• vSphere Replication – The biggest feature add.  An additional replication option which allows you to replicate your VMs without having the storage perform the replication.  Even allows you to replicate to/from local storage on the ESXi hosts.  There are some important limits to vSphere Replication.  It’s not for everything/everyone but it does do quite a bit for the first release.
    • Requires vSphere 5
    • Managed from the vSphere client directly
    • ISOs and Floppys are not replicated
    • Powered off/Suspended VMs are not replicated
    • Non-critical files are not replicated (swap files, dumps, logs, etc.)
    • VMs can have snapshots on the protected side but they are automatically collapsed on the recovery side
    • Physical RDMs not supported (but virtual RDMs are)
    • Fault Tolerant VMs, Linked Clones and VM Templates are not supported
    • Automated Failback of vSphere Replicated VMs is not supported in SRM 5.0
    • Requires VM Hardware version 7 or 8 (required for Change Block Tracking)
    • Supports up to 500 VMs
    • Asynchronous only
    • Minimum replication frequency is every 15 minutes, max is every 24 hours
    • Initial copy can be seeded by sneaker net (taking the initial on a portable HD and importing at the destination, i.e. does not need to seed the initial copy over the wire)
    • File-level consistency (except for planned migration – see below) quiesces OS file system before sending changed blocks to the DR site (does not quiesce applications)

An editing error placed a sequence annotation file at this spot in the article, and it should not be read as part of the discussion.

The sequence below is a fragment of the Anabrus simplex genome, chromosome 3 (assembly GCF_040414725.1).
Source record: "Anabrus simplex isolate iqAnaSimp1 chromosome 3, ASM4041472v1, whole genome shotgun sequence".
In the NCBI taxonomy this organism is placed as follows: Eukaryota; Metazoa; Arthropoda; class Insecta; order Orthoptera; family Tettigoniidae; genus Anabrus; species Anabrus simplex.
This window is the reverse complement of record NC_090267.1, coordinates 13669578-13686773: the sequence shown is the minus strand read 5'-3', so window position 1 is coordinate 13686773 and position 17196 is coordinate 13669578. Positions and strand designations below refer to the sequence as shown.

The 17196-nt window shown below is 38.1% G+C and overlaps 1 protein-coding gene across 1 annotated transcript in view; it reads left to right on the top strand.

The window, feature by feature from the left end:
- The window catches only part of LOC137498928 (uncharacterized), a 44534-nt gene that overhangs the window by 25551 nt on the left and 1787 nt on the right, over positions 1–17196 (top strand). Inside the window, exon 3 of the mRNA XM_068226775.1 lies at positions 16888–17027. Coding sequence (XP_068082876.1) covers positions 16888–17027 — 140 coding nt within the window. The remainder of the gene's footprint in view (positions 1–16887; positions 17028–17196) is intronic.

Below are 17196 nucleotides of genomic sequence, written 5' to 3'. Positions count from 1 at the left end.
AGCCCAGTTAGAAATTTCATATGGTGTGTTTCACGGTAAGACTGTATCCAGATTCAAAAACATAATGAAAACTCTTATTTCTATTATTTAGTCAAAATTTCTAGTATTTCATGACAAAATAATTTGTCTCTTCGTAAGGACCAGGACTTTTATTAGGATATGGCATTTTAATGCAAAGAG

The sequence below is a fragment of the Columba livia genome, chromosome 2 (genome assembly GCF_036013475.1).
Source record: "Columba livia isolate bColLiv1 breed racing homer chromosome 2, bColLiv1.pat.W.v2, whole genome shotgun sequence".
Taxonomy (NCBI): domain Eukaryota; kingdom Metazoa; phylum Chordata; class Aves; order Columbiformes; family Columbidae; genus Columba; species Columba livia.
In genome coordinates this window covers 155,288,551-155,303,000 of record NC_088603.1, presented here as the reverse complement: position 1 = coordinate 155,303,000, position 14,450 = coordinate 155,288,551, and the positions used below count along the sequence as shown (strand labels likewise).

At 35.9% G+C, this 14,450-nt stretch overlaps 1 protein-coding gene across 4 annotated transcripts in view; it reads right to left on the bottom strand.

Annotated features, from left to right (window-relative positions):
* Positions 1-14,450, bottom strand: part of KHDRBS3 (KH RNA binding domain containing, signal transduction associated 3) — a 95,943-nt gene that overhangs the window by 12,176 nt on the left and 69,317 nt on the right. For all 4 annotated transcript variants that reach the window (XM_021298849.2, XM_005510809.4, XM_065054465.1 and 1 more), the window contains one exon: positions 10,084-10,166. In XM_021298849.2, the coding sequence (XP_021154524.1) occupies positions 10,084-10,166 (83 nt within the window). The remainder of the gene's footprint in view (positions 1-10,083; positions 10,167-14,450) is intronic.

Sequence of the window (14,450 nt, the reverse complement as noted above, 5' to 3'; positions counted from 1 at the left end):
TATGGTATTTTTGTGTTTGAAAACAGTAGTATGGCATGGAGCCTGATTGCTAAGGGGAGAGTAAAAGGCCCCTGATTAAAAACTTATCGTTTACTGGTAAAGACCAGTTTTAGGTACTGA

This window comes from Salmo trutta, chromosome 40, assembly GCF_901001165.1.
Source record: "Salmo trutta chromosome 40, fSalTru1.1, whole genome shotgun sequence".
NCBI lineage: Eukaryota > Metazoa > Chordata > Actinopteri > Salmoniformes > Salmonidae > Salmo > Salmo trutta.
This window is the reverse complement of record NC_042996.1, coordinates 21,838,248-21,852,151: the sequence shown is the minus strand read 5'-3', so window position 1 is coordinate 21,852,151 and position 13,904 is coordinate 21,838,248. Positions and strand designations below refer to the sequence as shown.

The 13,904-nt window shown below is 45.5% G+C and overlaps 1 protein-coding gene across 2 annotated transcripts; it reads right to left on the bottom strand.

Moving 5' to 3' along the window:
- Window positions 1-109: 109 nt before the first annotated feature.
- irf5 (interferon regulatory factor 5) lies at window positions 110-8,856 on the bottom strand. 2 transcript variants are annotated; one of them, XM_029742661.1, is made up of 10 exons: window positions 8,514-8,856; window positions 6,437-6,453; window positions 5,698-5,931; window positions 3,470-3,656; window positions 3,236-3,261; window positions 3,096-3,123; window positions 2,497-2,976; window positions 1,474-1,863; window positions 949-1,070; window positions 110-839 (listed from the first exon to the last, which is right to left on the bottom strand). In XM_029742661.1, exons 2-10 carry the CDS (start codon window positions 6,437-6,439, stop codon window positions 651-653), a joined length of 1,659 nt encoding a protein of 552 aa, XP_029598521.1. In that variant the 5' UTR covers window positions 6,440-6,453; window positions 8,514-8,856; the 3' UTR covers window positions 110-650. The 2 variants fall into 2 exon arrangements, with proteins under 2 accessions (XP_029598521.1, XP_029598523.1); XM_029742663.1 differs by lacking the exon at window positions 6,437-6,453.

• Included in both Standard and Enterprise Editions of SRM
    • vSphere Replication is not available outside SRM5
  • Scalability Improvements
    • 1000 Total Protected VMs (Same as SRM4.1)
    • 500 Protected VMs in a single protection group (same as SRM v4.1)
    • 250 Protection Groups (Up from 150 in v4.1)
    • 30 Simultaneous running recovery plans (Up from 3 in v4.1 – this is the biggest improvement in scalability)
  • Planned Migration – This is a big feature add.  This is another option when you are going failover.  In 4.1 the only option was to start up the VMs from the last good replication and go.  This option now allow you to migrate when there is an impending disaster and the protected side is still up.  Planned migration will shut down the VMs on the protected side then initiate a replication of the storage frames (or vSphere Replication) to get the last drop of changed data to the recovery side before powering on the VMs and bringing them up.  One extremely important advantage to this method: the VMs are always in a application-consistent state when they come up in DR.  (Absolutely love this feature)
  • Failback – the single most-requested feature in SRM4.  Once a failover occurs, the admin clicks the “Reprotect” link to reset the recovery plan for failback and reverse replication.  Once completed, the recovery plan can be tested or run in the reverse direction and recovery the VMs to the origional protected site.  (This is outstanding for enterprises that are required to do a true failover for DR testing.
  • User Interface improvements – Slightly different look and feel.
    • both sides are visible without vCenter linked mode
    • IP changes for VMs during recovery can now be entered in the GUI (thank you VMware!)
    • Placeholder VMs at the DR side now have a unique icon (with a thunderbolt thru it) to identify them easily in the DR vCenter.
    • Reports now include the user ID that initiated the Failover or DR test.
    • Reports now include more information about the storage steps (including the device friendly names)
  • IPv6 Support – Ipv6 is now supported for all links.
  • IP Customization performance increase – big performance improvement in the actual IP conversion in the VM
  • In guest callouts – now you can run a script inside the VM, run a script on the SRM server or insert a breakpoint to post a message (these also now have maximum timeouts as an option) during the recovery plans